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Ophthalmology - Physiology

Foxf2: A Novel Locus for Anterior Segment Dysgenesis Adjacent to the Foxc1 Gene
Published: Thursday, October 13, 2011
Author: Richard McKeone et al.

by Richard McKeone, Helena Vieira, Kevin Gregory-Evans, Cheryl Y. Gregory-Evans, Paul Denny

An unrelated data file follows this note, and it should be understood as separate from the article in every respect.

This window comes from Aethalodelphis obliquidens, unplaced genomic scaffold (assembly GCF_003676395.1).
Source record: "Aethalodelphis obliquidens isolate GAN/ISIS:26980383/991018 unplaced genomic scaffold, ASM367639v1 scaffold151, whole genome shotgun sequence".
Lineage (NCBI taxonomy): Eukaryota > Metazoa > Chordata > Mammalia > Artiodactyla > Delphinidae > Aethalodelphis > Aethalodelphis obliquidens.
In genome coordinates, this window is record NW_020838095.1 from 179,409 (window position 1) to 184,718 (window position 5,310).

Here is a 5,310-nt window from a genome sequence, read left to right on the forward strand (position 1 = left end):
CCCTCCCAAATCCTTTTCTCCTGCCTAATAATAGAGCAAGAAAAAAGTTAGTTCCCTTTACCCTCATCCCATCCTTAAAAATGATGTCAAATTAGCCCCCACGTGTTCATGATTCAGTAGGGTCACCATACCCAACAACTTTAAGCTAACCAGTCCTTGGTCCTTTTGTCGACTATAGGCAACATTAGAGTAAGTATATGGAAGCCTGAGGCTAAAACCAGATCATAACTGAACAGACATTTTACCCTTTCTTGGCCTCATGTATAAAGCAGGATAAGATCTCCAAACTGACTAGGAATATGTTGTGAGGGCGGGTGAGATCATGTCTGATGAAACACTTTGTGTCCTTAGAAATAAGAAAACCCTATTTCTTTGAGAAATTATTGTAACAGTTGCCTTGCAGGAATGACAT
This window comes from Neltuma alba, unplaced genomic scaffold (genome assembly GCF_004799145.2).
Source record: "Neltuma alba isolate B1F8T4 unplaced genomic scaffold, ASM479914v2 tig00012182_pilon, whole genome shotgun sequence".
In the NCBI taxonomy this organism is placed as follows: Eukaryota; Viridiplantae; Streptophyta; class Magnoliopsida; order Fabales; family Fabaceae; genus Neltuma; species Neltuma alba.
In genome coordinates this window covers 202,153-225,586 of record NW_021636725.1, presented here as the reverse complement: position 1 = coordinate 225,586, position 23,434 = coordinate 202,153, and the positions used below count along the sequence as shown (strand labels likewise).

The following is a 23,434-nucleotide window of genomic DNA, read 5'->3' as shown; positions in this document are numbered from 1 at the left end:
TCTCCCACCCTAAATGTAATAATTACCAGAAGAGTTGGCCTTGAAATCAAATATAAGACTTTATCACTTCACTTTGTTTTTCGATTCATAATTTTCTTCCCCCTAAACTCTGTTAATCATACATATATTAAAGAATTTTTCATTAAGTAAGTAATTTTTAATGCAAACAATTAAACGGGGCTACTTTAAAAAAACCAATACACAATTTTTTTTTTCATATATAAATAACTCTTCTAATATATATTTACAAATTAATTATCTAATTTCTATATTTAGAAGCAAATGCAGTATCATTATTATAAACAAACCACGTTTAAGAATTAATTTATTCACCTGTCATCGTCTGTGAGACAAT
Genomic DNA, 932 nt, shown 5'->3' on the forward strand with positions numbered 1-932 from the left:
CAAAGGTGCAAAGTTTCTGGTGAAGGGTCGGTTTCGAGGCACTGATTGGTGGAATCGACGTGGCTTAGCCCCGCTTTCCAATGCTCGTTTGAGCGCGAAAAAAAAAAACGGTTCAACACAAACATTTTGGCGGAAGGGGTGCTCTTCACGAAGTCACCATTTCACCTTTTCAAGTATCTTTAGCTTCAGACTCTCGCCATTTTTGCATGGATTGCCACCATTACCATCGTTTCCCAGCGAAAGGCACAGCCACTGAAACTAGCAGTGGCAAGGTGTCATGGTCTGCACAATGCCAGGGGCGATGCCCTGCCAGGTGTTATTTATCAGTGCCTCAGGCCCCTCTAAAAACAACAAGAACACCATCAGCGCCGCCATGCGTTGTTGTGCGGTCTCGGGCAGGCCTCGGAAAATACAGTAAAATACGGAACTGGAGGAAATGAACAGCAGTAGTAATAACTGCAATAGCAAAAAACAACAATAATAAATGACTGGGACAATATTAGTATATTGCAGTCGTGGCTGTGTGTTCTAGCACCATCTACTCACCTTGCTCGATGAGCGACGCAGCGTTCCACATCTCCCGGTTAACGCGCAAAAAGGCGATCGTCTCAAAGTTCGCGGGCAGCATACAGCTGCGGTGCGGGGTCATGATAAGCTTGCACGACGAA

Anterior segment dysgenesis (ASD) is characterised by an abnormal migration of neural crest cells or an aberrant differentiation of the mesenchymal cells during the formation of the eye's anterior segment. These abnormalities result in multiple tissue defects affecting the iris, cornea and drainage structures of the iridocorneal angle including the ciliary body, trabecular meshwork and Schlemm's canal. In some cases, abnormal ASD development leads to glaucoma, which is usually associated with increased intraocular pressure. Haploinsufficiency through mutation or chromosomal deletion of the human FOXC1 transcription factor gene or duplications of the 6p25 region is associated with a spectrum of ocular abnormalities including ASD. However, mapping data and phenotype analysis of human deletions suggests that an additional locus for this condition may be present in the same chromosomal region as FOXC1. DHPLC screening of ENU mutagenised mouse archival tissue revealed five novel mouse Foxf2 mutations. Re-derivation of one of these (the Foxf2W174R mouse lineage) resulted in heterozygote mice that exhibited thinning of the iris stroma, hyperplasia of the trabecular meshwork, small or absent Schlemm's canal and a reduction in the iridocorneal angle. Homozygous E18.5 mice showed absence of ciliary body projections, demonstrating a critical role for Foxf2 in the developing eye. These data provide evidence that the Foxf2 gene, separated from Foxc1 by less than 70 kb of genomic sequence (250 kb in human DNA), may explain human abnormalities in some cases of ASD where FOXC1 has been excluded genetically.